Exchange-traded funds, or ETFs, have grown so fast over the last few years it seems like there isn't a country, industry, or commodity they don't cover. Overall, the concept of an ETF is fairly simple: A fund is created that owns specified assets, then the fund is traded on an exchange like a stock. If the underlying assets go up, you make money.
The details are what's complicated about ETFs. Since ETFs have to own an asset, understanding how that asset is traded is extremely important. Some ETFs are simple. iShares S&P US Preferred Stock (NYS: PFF) owns preferred shares in companies at the same weighting of the corresponding S&P index. The fund is rebalanced every quarter, and there's no hidden information that may lose you money.
Many ETFs are based on a basket of stocks. The Vanguard Utilities ETF (NYS: VPU) owns utility stocks and pays a dividend based on their payout. This can be a smart way to invest in a specific industry without having to risk your money on a single stock that may underperform its peers.
But some ETFs own futures contracts. Because most funds don't want 1,000 barrels of oil or a few tons of grain delivered to their front doors, they have to trade those contracts before taking delivery of a good. Understanding how that takes place is important.
What's with the roll?
When you buy an oil, natural gas, or other commodity ETF, what you're really buying is a futures contract of that commodity. You aren't buying physical oil, natural gas, or corn. So, for example, if you own shares of the United States Oil Fund (NYS: USO) , you own a futures contract for oil, to be delivered in the next month. Before that delivery date, the fund must roll its contracts to the following month. This is where the problem arises.
It's all about the roll
If futures contracts were all the same price there wouldn't be any problem, but they aren't. In some markets, later-month contracts have higher prices than near-month contracts.
Take an example: Recently, the April WTI contract, which United States Oil Fund owns, is trading at $104.70. But the May contract was trading for $105.21. At some point during the month, the ETF will switch from the April to the May contract. But if spot prices don't change, the May contract's price will eventually drift down to where the April contract trades now. That would result in the fund losing about half a percentage point of value. If that happens often, you run into something like what's happening with United States Oil Fund now, which is down 5.2% over the last year, despite the fact that spot oil prices are down only 0.6%.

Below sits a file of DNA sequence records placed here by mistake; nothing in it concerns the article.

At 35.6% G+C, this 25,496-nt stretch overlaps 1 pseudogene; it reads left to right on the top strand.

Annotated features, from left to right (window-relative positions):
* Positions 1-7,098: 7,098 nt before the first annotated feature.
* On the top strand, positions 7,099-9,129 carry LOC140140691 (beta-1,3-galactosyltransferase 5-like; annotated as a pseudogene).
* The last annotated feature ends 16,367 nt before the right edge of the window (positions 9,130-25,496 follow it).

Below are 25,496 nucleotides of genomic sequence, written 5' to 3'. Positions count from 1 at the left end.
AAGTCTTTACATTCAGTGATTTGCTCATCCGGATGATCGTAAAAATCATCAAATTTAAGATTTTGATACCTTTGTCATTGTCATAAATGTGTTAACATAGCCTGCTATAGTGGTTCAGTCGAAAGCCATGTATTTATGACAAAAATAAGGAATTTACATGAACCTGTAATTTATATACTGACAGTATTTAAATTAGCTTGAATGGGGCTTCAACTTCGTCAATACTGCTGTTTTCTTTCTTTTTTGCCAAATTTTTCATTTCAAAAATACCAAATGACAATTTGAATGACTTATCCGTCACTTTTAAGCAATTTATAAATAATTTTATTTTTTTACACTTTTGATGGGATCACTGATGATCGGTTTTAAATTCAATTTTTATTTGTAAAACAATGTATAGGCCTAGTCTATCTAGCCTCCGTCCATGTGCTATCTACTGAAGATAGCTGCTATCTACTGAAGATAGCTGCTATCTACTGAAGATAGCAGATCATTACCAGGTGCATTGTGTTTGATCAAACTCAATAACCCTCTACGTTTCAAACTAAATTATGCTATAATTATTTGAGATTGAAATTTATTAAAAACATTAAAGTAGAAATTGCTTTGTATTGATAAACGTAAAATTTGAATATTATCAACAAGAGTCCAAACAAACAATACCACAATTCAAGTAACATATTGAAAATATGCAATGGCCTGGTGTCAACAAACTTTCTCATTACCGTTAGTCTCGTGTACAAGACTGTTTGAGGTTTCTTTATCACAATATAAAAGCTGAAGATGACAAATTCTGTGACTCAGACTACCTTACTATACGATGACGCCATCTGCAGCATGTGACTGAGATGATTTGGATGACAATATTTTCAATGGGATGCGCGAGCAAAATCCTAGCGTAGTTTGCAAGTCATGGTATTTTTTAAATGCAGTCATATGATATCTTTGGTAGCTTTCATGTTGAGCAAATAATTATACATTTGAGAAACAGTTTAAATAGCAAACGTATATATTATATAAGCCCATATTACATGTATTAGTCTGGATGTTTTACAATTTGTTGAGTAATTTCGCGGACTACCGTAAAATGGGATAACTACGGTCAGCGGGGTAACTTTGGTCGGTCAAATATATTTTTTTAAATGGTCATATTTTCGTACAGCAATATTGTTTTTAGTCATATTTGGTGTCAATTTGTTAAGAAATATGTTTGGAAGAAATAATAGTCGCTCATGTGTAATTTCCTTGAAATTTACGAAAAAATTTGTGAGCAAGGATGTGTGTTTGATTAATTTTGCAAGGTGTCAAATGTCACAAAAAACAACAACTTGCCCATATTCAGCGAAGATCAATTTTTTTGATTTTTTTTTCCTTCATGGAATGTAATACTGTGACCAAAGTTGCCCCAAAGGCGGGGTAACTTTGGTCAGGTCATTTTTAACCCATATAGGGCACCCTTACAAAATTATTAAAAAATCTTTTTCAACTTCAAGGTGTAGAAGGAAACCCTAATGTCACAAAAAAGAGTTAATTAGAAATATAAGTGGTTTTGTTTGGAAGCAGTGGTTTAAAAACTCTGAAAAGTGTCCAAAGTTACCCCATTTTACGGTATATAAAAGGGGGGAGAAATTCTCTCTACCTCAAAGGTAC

The United States 12 Month Oil Fund (NYS: USL) , run by the same company, also invests in oil, but it owns contracts for the next 12 months. So essentially, when the next month is rolled, it's rolled to 12 months from now. That can mean you lose less from regular rolling -- especially if the futures curve is shaped as it is today, with a decline in the months further out.
Source: CME Group.
This same concept can be applied to natural gas, agriculture products, and other commodities.
Making the roll work for you
The roll doesn't always have to work against you. Treasuries work just the opposite of commodities under current conditions. The yield curve gets higher in out years, meaning as you fall down the yield curve, the value of your bonds increases.
iShares Lehman 7-10 Year Treasury ETF (NYS: IEF) will roll from a 7-year Treasury with a yield of 1.35% to a 10-year Treasury with a yield of 1.95%. Since bond prices and yields are inversely related, the fund is buying low and selling high.
Foolish bottom line
Understanding how an ETF works is just as important as picking the right asset class to invest in. Some ETFs, like leveraged ETFs, will always lose value given a long enough period of time, and some will lose value depending on the shape of a futures curve. Understanding how these things work -- either for or against you -- is something everyone investing in ETFs should do.
For some good ETF picks, check out our free report, "3 ETFs Set to Soar During the Recovery." The report highlights three ETFs following the emerging market's energy and technology, but you have to click here to find out which ETFs our analysts have picked.
At the time thisarticle was published Fool contributorTravis Hoiumdoes not have a position in any company mentioned. You can follow Travis on Twitter at@FlushDrawFool, check out hispersonal stock holdingsor follow his CAPS picks atTMFFlushDraw.Try any of our Foolish newsletter services free for 30 days. We Fools may not all hold the same opinions, but we all believe that considering a diverse range of insights makes us better investors. The Motley Fool has a disclosure policy.
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